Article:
The flesh is condemned and repudiated throughout this entire book (1:16; 2:16; 3:3; 4:23, 29; 5:13, 16-17, 19; 6:8, 12-13), and from chapter three, every chapter gives a contrast between the flesh and the Spirit (3:3; 4:29; 5:16-17, 19, 22; 6:8). The flesh is the uttermost expression of the fallen tripartite man, and the Spirit is the ultimate realization of the processed Triune God. The flesh inclines to keep the law and is tested by the law. The Spirit is received and enjoyed by faith. God’s economy delivers us from the flesh to the Spirit that we may participate in the blessing of the riches of the Triune God. This cannot take place by the flesh keeping the law, but takes place by the Spirit being received by faith and experienced through faith.
In the book of Galatians, the flesh does not refer merely to man’s fallen and corrupted body. Rather, it refers to the totality of man’s fallen being. The flesh is therefore the uttermost expression of the fallen tripartite man. Hence, the flesh in this sense includes man’s body, soul, and spirit. If you consider the works of the flesh listed in 5:19-21, you will find that some, such as fornication, uncleanness, sensuality, and drunkenness, are related to the lust of the corrupted body; others, such as enmities, strife, angers, and divisions, are related to the fallen soul; and still others, idolatry and sorcery, are related to the deadened spirit. This proves that the three parts of our fallen being are involved with the evil flesh. Therefore, in Galatians the flesh denotes the whole of man’s fallen being. The flesh is not just a part of man’s fallen being; it includes the totality of the fallen tripartite man.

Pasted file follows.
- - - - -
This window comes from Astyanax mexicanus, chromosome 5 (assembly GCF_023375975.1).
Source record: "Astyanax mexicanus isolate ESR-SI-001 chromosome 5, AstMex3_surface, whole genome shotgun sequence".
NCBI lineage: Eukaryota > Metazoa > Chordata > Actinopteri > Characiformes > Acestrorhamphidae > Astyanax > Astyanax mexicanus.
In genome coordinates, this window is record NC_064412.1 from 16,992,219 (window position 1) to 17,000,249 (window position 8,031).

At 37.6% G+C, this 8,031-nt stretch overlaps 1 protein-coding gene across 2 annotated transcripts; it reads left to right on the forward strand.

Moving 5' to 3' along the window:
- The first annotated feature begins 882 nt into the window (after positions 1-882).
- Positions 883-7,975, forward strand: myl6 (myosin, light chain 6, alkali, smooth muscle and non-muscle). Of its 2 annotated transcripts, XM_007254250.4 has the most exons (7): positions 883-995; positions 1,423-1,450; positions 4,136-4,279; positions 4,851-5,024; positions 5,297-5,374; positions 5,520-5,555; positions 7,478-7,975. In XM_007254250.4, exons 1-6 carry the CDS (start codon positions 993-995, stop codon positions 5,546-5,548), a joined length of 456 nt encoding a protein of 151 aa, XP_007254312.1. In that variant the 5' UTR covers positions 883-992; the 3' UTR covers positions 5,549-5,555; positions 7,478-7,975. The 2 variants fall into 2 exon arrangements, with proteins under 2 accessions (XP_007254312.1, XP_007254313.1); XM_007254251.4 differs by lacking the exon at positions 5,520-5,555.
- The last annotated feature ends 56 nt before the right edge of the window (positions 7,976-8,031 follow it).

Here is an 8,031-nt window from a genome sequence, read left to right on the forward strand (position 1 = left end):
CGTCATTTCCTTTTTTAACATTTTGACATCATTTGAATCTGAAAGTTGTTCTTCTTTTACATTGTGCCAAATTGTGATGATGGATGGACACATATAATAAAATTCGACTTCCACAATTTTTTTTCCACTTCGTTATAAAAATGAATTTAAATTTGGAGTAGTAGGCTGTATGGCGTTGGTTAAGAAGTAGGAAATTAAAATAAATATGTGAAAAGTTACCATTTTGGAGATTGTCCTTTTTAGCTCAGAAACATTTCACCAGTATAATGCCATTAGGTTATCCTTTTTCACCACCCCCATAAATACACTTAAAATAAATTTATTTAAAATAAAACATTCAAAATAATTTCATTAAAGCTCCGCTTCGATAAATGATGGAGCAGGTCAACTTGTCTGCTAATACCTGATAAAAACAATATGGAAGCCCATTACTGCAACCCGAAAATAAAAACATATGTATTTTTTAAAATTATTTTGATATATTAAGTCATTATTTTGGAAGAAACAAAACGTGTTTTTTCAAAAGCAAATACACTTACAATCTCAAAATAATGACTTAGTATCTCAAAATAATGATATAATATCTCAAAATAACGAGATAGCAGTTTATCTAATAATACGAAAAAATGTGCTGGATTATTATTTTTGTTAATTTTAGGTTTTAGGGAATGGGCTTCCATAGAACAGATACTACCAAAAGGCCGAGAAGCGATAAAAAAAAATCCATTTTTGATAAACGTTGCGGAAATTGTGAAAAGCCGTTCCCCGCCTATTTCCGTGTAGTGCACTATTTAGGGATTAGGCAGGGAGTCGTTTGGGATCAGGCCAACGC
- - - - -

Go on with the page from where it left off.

According to the revelation in the New Testament, the Spirit is the ultimate realization of the processed Triune God. God is the Spirit, and fallen man is the flesh. God is the processed Triune God, and the flesh is the fallen tripartite man. Have you ever realized that man today is the fallen tripartite man and that God is the processed Triune God? The fallen tripartite man is the flesh, and the processed Triune God is the Spirit. Just as the flesh in Galatians refers not only to the corrupted and lustful body, but to the totality of fallen man, so the Spirit refers not only to the third Person of the Triune God, but to the Triune God who has been processed through incarnation, human living, crucifixion, resurrection, and ascension. The flesh refers to our entire fallen being, and the Spirit, to the entire Triune God, to the Father, the Son, and the Spirit. Having been processed through incarnation, human living, crucifixion, resurrection, and ascension, the Triune God is today the Spirit. When we read of the flesh in the New Testament, we need to realize that it denotes the totality of man’s fallen being. In the same principle, when we read of the Spirit in the Epistles of Paul, we need to understand that the Spirit denotes the Triune God—the Father, the Son, and the Spirit—processed to become the all-inclusive life-imparting Spirit.